Understanding Bias in Peer Review

Posted by Andrew Tomkins, Director of Engineering and William D. Heavlin, Statistician, Google Research

In the 1600’s, a series of practices came into being known collectively as the “scientific method.” These practices encoded verifiable experimentation as a path to establishing scientific fact. Scientific literature arose as a mechanism to validate and disseminate findings, and standards of scientific peer review developed as a means to control the quality of entrants into this literature. Over the course of development of peer review, one key structural question remains unresolved to the current day: should the reviewers of a piece of scientific work be made aware of the identify of the authors? Those in favor argue that such additional knowledge may allow the reviewer to set the work in perspective and evaluate it more completely. Those opposed argue instead that the reviewer may form an opinion based on past performance rather than the merit of the work at hand.

Existing academic literature on this subject describes specific forms of bias that may arise when reviewers are aware of the authors. In 1968, Merton proposed the Matthew effect, whereby credit goes to the best established researchers. More recently, Knobloch-Westerwick et al. proposed a Matilda effect, whereby papers from male-first authors were considered to have greater scientific merit that those from female-first authors. But with the exception of one classical study performed by Rebecca Blank in 1991 at the American Economic Review, there have been few controlled experimental studies of such effects on reviews of academic papers.

Last year we had the opportunity to explore this question experimentally, resulting in “Reviewer bias in single- versus double-blind peer review,” a paper that just appeared in the Proceedings of the National Academy of Sciences. Working with Professor Min Zhang of Tsinghua University, we performed an experiment during the peer review process of the 10th ACM Web Search and Data Mining Conference (WSDM 2017) to compare the behavior of reviewers under single-blind and double-blind review. Our experiment ran as follows:

  1. We invited a number of experts to join the conference Program Committee (PC).
  2. We randomly split these PC members into a single-blind cadre and a double-blind cadre.
  3. We asked all PC members to “bid” for papers they were qualified to review, but only the single-blind cadre had access to the names and institutions of the paper authors.
  4. Based on the resulting bids, we then allocated two single-blind and two double-blind PC members to each paper.
  5. Each PC member read his or her assigned papers and entered reviews, again with only single-blind PC members able to see the authors and institutions.

At this point, we closed our experiment and performed the remainder of the conference reviewing process under the single-blind model. As a result, we were able to assess the difference in bidding and reviewing behavior of single-blind and double-blind PC members on the same papers. We discovered a number of surprises.

Our first finding shows that compared to their double-blind counterparts, single-blind PC members tend to enter higher scores for papers from top institutions (the finding holds for both universities and companies) and for papers written by well-known authors. This suggests that a paper authored by an up-and-coming researcher might be reviewed more negatively (by a single-blind PC member) than exactly the same paper written by an established star of the field.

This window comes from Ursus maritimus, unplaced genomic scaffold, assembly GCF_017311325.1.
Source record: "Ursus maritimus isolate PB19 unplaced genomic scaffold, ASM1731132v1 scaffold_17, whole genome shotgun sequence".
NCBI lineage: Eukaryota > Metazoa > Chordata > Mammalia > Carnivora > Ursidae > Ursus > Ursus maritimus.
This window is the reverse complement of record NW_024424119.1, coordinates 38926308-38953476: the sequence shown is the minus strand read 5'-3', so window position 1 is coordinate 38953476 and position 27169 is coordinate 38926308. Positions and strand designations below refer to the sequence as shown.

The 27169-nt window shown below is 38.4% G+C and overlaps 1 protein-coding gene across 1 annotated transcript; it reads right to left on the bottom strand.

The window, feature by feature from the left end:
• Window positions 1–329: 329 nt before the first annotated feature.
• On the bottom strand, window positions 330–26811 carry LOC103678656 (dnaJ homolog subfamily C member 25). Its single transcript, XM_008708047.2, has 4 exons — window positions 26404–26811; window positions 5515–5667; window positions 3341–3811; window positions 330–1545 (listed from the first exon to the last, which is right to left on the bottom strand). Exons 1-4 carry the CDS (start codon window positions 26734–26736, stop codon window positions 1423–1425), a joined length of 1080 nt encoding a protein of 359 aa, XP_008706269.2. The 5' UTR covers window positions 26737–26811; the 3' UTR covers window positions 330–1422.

Digging a little deeper, we show some additional findings related to the “bidding process,” in which PC members indicate which papers they would like to review. We found that single-blind PC members (a) bid for about 22% fewer papers than their double-blind counterparts, and (b) bid preferentially for papers from top schools and companies. Finding (a) is especially intriguing; with no author information reviewers have less information, arguably making the job of weighing the merit of each paper more difficult. Yet, the double-blind reviewers bid for more work, not less, than their single-blind counterparts. This suggests that double-blind reviewers become more engaged in the review process. Finding (b) is less surprising, but nonetheless enlightening: In the presence of author names and institution, this information is incorporated into the reviewers’ bids. All else being equal, the odds that single-blind reviewers bid on papers from top institutions is about 15 percent above parity.

We also studied whether the actual or perceived gender of authors influenced the behavior of single-blind versus double-blind reviewers. Here the results are a little more nuanced. Compared to double-blind reviewers, we saw about a 22% decrease in the odds that a single-blind reviewer would give a female-authored paper a favorable review, but due to the smaller count of female-authored papers this result was not statistically significant. In an extended version of our paper, we consider our study as well as a range of other studies in the literature and perform a “meta-analysis” of all these results. From this larger pool of observations, the combined results do show a significant finding for the gender effect.

To conclude, we see that the practice of double-blind reviewing yields a denser landscape of bids, which may result in a better allocation of papers to qualified reviewers. We also see that reviewers who see author and institution information tend to bid more for papers from top institutions, and are more likely to vote to accept papers from top institutions or famous authors than their double-blind counterparts. This offers some evidence to suggest that a particular piece of work might be accepted under single-blind review if the authors are famous or come from top institutions, but rejected otherwise. Of course, the situation remains complex: double-blind review imposes an administrative burden on conference organizers, reduces the opportunity to detect several varieties of conflict of interest, and may in some cases be difficult to implement due to the existence of pre-prints or long-running research agendas that are well-known to experts in the field. Nonetheless, we recommend that journal editors and conference chairs carefully consider the merits of double-blind review.